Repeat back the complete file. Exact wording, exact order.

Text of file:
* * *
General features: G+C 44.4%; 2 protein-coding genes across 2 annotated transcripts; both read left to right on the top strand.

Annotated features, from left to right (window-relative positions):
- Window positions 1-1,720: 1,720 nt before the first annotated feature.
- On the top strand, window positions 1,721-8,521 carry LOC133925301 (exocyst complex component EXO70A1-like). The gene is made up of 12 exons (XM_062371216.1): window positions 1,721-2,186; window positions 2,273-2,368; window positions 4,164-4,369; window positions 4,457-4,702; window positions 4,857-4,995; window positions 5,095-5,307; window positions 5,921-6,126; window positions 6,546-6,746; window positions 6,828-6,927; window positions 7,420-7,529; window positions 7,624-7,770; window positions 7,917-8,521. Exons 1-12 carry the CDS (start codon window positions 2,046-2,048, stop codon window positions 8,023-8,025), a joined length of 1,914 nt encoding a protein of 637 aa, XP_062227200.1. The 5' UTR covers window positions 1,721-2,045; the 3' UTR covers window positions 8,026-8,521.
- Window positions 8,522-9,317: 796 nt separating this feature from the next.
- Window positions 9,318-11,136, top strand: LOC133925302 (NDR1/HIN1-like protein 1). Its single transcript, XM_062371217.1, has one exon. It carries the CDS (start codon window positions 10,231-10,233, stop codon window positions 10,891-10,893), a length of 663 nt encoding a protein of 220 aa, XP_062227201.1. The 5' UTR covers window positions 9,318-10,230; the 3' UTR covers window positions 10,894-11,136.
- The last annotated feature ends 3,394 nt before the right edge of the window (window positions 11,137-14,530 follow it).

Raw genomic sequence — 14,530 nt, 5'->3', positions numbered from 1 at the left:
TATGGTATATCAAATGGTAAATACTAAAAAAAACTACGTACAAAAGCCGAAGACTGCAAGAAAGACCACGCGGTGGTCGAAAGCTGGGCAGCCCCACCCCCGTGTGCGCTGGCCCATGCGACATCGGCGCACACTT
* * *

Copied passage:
General features: G+C 44.4%; 2 protein-coding genes across 2 annotated transcripts; both read left to right on the top strand.

Annotated features, from left to right (window-relative positions):
- Window positions 1-1,720: 1,720 nt before the first annotated feature.
- On the top strand, window positions 1,721-8,521 carry LOC133925301 (exocyst complex component EXO70A1-like). The gene is made up of 12 exons (XM_062371216.1): window positions 1,721-2,186; window positions 2,273-2,368; window positions 4,164-4,369; window positions 4,457-4,702; window positions 4,857-4,995; window positions 5,095-5,307; window positions 5,921-6,126; window positions 6,546-6,746; window positions 6,828-6,927; window positions 7,420-7,529; window positions 7,624-7,770; window positions 7,917-8,521. Exons 1-12 carry the CDS (start codon window positions 2,046-2,048, stop codon window positions 8,023-8,025), a joined length of 1,914 nt encoding a protein of 637 aa, XP_062227200.1. The 5' UTR covers window positions 1,721-2,045; the 3' UTR covers window positions 8,026-8,521.
- Window positions 8,522-9,317: 796 nt separating this feature from the next.
- Window positions 9,318-11,136, top strand: LOC133925302 (NDR1/HIN1-like protein 1). Its single transcript, XM_062371217.1, has one exon. It carries the CDS (start codon window positions 10,231-10,233, stop codon window positions 10,891-10,893), a length of 663 nt encoding a protein of 220 aa, XP_062227201.1. The 5' UTR covers window positions 9,318-10,230; the 3' UTR covers window positions 10,894-11,136.
- The last annotated feature ends 3,394 nt before the right edge of the window (window positions 11,137-14,530 follow it).

Raw genomic sequence — 14,530 nt, 5'->3', positions numbered from 1 at the left:
TATGGTATATCAAATGGTAAATACTAAAAAAAACTACGTACAAAAGCCGAAGACTGCAAGAAAGACCACGCGGTGGTCGAAAGCTGGGCAGCCCCACCCCCGTGTGCGCTGGCCCATGCGACATCGGCGCACACTT